After determining the fan’s location, make sure it can be positioned parallel with a joist bay and in the direction of the fan’s outlet. If the ductwork is located in an unconditioned space you may want to insulate it to prevent condensation. Consider where the termination point will be as well. These fans can be vented through the roof, a gable wall or a soffit. When locating the termination point keep in mind the direction of prevailing winds, and try to find a location that is out of sight.
Once the CFM requirement and the fan’s location are determined, you need to choose the type of fan to install. You can specify a fan-only product, a combination fan/light or a combination fan/ light/ heater. Some manufacturers even include a night light. Fan-only solutions work when you have a good lighting plan. Fan/light combinations are good solutions if you have limited ceiling space and need general lighting.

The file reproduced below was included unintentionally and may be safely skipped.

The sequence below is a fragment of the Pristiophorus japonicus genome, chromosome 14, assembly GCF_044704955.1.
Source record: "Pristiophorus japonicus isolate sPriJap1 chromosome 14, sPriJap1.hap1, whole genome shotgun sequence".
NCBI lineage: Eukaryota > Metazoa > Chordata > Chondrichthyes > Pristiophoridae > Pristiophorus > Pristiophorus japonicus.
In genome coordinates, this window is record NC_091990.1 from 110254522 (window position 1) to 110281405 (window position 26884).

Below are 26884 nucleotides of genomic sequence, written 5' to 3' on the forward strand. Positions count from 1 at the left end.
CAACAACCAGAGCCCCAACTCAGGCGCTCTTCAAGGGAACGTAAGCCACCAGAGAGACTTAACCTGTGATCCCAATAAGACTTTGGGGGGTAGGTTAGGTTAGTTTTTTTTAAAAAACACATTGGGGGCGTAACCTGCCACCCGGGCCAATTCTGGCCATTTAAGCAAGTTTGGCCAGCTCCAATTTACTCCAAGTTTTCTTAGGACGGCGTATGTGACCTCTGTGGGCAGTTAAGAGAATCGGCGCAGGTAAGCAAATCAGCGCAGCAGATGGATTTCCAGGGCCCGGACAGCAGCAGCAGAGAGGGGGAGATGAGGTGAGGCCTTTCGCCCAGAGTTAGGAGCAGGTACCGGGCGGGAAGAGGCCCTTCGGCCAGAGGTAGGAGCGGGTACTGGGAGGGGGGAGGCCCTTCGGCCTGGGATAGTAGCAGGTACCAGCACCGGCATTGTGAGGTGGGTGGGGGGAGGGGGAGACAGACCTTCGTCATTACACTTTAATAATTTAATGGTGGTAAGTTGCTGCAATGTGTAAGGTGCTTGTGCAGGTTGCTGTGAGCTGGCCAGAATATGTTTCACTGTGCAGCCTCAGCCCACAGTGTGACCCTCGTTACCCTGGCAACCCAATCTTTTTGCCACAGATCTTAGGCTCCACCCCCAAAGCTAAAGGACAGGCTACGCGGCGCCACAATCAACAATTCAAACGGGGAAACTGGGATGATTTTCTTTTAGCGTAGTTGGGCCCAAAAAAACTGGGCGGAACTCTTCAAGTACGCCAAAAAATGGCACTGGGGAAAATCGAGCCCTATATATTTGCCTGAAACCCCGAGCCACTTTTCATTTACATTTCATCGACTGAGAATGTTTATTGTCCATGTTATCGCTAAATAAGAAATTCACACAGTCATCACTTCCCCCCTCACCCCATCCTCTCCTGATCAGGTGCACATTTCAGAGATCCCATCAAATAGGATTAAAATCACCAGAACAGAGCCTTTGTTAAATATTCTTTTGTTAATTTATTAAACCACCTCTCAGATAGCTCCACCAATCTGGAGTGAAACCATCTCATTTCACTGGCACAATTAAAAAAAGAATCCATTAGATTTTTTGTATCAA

Combinations with heaters should be placed in a location where a bather is going to be naked and wet. Having so many options requires careful consideration of the number of switches required to operate all of a fan’s features.
You may need to specify a single-gang box with four switches just to operate a single unit. Fans should be switched with timers. They are most effective when left on for 20 minutes after a bather leaves the room.
Look for the Energy Star rating and an HVI certification when specifying and purchasing your products. Become familiar with all available products, and work with a manufacturer that has good representation in your community. Remember that aesthetics are just as important as efficiency.
Good bathroom ventilation protects a client’s health as well as their homes. The design/build community is responsible for specifying and providing this ventilation, so the systems we design must be balanced and easy to use. The products we choose must be visually appealing. It is our responsibility to promote healthier indoor environments along with good indoor air quality.